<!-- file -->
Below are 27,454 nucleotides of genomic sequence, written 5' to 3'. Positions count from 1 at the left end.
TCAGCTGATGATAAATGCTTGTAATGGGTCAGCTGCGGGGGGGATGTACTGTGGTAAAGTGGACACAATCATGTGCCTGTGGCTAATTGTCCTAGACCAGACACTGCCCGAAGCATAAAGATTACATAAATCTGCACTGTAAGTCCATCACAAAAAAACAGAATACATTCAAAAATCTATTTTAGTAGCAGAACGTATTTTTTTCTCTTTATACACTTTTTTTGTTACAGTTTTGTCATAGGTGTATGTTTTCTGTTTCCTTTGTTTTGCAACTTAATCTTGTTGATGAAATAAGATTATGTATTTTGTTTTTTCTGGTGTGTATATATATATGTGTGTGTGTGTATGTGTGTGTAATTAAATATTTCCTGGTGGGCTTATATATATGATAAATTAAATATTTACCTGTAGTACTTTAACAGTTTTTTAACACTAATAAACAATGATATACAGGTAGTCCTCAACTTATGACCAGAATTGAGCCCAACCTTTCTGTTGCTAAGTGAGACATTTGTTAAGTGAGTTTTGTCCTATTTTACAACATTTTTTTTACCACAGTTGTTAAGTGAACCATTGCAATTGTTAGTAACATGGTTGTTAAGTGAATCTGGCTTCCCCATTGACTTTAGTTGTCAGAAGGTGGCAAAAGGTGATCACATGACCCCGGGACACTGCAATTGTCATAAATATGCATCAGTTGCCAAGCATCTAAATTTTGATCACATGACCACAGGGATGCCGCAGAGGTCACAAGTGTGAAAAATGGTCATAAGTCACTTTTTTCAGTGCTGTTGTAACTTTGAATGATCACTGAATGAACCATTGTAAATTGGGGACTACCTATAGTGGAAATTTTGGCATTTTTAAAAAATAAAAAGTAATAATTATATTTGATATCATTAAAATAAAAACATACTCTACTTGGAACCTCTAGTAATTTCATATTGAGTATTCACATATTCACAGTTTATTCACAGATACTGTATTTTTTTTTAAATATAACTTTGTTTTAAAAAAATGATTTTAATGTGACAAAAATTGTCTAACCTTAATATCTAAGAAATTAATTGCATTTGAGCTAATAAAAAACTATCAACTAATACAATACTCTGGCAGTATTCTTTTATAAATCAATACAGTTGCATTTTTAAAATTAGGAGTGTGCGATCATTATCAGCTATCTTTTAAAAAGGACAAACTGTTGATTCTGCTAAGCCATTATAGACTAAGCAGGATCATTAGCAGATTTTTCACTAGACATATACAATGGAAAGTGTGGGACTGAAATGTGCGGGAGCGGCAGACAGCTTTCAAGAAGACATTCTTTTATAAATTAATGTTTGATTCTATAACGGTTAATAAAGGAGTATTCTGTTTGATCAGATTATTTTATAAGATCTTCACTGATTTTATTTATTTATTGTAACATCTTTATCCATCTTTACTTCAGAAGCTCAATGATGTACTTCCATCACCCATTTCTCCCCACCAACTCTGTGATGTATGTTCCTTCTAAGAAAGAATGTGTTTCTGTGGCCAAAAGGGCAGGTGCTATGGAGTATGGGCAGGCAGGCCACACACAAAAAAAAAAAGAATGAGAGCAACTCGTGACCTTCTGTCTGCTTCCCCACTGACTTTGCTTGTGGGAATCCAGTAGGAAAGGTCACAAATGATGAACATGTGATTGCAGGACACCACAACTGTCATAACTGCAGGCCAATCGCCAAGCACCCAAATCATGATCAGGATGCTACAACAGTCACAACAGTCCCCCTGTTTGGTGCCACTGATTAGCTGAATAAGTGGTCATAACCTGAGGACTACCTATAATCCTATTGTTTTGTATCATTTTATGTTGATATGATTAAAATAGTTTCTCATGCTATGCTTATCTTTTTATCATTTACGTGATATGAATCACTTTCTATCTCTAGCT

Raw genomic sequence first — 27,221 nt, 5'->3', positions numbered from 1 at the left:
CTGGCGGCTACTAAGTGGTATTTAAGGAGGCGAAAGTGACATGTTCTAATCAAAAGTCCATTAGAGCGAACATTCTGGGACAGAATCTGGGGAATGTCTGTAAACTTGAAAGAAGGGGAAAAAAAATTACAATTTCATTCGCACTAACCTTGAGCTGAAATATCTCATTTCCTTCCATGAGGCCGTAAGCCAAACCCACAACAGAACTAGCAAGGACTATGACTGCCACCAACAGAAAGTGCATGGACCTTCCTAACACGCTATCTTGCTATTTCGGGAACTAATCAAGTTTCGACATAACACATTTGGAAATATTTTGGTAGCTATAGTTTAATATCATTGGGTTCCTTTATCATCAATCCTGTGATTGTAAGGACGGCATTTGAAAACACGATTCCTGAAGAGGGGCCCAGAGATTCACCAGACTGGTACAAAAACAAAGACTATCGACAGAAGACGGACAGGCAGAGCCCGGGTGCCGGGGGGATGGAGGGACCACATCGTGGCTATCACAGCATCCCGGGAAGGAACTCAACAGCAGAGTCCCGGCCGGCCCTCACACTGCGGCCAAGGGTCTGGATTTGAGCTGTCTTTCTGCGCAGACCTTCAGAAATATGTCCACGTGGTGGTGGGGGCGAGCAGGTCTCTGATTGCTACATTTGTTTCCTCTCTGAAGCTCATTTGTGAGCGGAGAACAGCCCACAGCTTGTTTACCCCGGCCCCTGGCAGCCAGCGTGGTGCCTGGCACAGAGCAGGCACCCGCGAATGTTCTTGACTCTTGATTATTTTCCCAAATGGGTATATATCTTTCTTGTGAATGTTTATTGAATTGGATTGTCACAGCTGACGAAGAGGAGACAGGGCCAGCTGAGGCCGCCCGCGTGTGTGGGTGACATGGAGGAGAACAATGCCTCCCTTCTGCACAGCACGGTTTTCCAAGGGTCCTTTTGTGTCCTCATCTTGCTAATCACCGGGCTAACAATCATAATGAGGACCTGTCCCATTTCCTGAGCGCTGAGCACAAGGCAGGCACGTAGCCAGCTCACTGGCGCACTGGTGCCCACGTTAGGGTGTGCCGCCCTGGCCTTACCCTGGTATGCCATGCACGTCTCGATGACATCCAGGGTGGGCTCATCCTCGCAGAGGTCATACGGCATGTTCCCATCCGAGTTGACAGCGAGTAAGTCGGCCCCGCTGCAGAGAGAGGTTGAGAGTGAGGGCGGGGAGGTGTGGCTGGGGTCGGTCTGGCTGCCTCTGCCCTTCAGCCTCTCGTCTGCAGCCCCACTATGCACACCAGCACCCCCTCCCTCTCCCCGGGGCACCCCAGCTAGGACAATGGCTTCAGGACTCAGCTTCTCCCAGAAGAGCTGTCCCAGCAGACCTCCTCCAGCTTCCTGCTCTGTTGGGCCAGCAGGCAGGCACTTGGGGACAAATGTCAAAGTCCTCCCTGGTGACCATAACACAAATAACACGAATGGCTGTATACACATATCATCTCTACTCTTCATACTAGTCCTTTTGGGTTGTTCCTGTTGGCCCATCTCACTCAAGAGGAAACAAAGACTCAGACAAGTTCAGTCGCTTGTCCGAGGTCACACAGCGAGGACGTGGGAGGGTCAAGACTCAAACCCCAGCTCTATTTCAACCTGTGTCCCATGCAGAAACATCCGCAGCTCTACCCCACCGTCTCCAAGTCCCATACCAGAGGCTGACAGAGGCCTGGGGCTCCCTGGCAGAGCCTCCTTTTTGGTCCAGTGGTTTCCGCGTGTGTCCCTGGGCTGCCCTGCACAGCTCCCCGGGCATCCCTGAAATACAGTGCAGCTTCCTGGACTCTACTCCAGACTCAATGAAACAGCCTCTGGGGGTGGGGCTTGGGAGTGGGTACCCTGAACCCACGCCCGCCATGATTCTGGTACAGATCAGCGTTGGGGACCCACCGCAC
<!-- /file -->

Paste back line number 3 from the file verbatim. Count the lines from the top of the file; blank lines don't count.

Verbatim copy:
Raw genomic sequence first — 27,221 nt, 5'->3', positions numbered from 1 at the left: